3. Charity is the essence of the new "commandment" that Jesus taught. In fact, it is the soul of all the commandments, whose observance is further confirmed and indeed becomes a clear proof of one's love for God: "For this is the love of God, that we keep his commandments" (1Jn 5,3). This love, which is also love for Jesus, is the condition for being loved by the Father: "He who has my commandments and keeps them, he it is who loves me; and he who loves me will be loved by my Father, and I will love him and manifest myself to him" (Jn 14,21).

Love for God, made possible by the gift of the Spirit, is therefore based on the mediation of Jesus, as he himself says in his priestly prayer: "I made known to them your name, and I will make it known, that the love with which you have loved me may be in them, and I in them" (Jn 17,26).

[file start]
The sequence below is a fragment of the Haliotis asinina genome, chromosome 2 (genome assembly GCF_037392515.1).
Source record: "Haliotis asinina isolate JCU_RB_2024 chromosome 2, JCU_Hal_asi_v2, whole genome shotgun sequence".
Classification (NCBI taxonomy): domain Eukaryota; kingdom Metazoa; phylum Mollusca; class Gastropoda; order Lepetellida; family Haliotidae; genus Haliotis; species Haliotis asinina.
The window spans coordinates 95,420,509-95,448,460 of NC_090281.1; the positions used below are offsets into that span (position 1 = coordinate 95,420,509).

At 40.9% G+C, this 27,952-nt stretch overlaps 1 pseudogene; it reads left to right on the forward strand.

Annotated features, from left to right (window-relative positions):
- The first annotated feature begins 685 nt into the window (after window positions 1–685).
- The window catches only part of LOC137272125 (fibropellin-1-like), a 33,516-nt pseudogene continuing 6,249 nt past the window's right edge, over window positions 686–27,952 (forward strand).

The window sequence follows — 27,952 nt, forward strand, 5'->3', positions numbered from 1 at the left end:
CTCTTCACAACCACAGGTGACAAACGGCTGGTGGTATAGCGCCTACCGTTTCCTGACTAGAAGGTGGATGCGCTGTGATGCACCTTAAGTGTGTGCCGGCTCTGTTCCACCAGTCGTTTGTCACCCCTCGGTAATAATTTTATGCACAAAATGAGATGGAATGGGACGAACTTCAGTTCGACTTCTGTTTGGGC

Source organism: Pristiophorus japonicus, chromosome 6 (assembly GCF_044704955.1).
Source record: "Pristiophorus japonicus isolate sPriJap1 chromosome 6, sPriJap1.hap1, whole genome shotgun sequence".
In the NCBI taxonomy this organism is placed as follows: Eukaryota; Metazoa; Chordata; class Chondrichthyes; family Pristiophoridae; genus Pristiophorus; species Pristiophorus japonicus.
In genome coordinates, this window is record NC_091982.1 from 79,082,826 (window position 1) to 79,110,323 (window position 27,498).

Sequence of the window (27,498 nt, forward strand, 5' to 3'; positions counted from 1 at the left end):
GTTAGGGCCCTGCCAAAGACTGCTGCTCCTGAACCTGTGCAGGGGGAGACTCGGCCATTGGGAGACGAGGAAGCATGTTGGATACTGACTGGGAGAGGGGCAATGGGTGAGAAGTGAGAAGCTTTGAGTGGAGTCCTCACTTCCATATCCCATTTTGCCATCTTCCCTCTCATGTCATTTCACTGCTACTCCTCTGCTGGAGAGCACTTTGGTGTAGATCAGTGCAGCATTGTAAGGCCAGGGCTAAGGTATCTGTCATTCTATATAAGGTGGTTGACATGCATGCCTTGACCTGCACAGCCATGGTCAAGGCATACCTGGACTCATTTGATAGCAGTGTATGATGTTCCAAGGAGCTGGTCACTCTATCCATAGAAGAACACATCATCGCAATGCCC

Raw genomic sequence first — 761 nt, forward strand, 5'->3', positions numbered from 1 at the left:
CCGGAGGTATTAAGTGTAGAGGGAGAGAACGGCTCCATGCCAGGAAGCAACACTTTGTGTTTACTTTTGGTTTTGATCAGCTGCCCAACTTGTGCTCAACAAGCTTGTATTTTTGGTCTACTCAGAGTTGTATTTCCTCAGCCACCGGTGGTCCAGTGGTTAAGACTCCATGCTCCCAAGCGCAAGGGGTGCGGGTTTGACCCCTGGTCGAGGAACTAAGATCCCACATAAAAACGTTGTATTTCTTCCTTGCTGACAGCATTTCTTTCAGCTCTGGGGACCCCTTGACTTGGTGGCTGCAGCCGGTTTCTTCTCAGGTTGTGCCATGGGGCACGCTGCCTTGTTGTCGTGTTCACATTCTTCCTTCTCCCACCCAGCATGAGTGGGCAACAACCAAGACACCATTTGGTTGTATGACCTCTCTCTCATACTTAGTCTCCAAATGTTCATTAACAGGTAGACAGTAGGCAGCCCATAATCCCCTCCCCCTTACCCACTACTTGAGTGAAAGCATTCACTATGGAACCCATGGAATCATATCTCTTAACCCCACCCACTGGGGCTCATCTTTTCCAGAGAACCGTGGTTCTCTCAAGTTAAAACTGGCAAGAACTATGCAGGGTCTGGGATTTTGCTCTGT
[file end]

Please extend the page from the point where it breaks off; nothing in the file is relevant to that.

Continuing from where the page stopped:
This mediation becomes concrete especially in the gift he made of his life, a gift which, on the one hand, testifies to the greatest love and, on the other, demands the observance of what Jesus commands: "Greater love has no man than this, that a man lay down his life for his friends. You are my friends if you do what I command you" (Jn 15,13-14).

Christian charity draws from this source of love, which is Jesus, the Son of God offered for us. The ability to love as God loves is offered to every Christian as a fruit of the paschal mystery of his Death and Resurrection.